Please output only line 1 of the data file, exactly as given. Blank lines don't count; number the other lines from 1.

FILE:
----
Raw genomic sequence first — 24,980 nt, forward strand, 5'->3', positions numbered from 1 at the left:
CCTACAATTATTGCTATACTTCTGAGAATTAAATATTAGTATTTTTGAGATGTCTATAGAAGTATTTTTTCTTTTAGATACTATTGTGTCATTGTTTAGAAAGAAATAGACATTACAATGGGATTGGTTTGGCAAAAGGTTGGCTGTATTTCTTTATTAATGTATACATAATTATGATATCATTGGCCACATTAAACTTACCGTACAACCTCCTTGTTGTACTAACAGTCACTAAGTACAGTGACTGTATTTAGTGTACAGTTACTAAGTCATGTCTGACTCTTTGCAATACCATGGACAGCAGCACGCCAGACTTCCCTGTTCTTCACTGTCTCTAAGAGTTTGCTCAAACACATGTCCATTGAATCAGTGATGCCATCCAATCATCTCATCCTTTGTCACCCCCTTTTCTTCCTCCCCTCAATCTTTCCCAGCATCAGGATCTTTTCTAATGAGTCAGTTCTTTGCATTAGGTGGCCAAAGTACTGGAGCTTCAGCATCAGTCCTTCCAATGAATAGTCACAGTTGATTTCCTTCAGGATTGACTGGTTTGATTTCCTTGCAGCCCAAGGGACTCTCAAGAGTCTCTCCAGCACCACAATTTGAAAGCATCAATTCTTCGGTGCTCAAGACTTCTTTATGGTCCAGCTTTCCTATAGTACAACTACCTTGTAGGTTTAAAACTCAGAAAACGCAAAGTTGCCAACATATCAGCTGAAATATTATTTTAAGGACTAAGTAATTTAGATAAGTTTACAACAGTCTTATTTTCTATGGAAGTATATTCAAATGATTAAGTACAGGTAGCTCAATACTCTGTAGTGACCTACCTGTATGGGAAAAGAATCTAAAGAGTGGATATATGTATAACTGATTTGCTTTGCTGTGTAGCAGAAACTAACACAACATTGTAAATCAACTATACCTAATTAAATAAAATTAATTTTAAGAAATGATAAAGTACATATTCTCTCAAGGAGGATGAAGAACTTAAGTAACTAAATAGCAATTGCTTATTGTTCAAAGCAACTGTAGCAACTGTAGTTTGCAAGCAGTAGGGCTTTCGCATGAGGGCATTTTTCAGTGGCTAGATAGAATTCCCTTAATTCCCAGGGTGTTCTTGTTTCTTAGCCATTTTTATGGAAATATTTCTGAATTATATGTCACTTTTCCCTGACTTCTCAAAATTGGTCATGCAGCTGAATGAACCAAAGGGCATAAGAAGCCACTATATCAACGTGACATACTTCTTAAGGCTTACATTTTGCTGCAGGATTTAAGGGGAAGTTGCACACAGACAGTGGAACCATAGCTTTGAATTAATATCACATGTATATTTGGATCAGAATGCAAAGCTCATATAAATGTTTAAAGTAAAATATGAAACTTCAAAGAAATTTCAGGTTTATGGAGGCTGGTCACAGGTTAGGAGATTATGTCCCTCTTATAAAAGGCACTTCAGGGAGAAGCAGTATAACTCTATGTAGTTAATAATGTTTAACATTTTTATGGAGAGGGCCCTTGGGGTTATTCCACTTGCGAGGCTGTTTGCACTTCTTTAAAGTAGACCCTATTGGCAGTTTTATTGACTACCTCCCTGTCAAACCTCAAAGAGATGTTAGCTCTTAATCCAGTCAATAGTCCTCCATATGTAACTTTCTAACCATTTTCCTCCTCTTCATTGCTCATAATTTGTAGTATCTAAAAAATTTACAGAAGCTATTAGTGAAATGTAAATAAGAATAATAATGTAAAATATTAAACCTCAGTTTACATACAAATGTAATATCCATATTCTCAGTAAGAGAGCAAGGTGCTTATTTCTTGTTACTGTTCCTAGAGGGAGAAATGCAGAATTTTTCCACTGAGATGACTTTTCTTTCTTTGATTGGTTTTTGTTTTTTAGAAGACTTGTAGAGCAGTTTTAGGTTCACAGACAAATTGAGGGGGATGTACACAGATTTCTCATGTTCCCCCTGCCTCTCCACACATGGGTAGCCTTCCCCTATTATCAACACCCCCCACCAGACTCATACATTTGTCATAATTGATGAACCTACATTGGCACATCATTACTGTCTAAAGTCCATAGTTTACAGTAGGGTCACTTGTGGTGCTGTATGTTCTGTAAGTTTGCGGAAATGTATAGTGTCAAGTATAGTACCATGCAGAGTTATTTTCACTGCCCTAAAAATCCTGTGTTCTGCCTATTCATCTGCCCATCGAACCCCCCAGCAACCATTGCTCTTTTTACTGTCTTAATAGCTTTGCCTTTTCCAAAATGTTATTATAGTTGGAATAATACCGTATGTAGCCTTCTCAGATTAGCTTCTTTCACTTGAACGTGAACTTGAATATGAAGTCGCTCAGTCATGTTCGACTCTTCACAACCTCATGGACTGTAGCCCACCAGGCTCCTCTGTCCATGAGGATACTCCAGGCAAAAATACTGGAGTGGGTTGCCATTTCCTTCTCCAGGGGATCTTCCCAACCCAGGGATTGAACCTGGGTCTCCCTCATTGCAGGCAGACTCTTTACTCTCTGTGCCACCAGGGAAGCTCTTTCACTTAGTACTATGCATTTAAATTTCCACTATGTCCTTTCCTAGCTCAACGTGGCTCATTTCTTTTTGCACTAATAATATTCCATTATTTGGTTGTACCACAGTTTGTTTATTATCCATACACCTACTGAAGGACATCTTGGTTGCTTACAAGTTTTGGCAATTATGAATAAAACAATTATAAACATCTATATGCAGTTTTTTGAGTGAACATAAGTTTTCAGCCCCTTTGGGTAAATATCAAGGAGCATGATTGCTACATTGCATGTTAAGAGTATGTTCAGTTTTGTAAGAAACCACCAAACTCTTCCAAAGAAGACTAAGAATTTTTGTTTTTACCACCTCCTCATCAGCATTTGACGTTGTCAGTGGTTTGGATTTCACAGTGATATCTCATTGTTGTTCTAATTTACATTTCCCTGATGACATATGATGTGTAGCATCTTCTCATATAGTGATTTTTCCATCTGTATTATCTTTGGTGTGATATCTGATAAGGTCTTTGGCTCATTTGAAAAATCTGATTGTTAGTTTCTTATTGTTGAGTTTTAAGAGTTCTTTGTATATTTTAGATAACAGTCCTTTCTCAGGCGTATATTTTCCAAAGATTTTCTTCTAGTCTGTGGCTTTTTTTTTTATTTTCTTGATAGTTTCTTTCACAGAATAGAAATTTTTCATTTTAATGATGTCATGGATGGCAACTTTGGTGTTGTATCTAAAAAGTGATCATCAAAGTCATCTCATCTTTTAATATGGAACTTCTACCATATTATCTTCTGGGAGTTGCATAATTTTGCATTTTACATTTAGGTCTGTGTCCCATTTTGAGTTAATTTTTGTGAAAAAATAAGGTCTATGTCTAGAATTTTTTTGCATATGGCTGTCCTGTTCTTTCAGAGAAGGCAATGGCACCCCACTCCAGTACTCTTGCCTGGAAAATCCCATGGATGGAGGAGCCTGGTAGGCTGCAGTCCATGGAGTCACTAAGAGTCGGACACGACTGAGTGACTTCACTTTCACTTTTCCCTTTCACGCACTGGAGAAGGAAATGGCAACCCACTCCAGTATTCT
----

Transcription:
Raw genomic sequence first — 24,980 nt, forward strand, 5'->3', positions numbered from 1 at the left: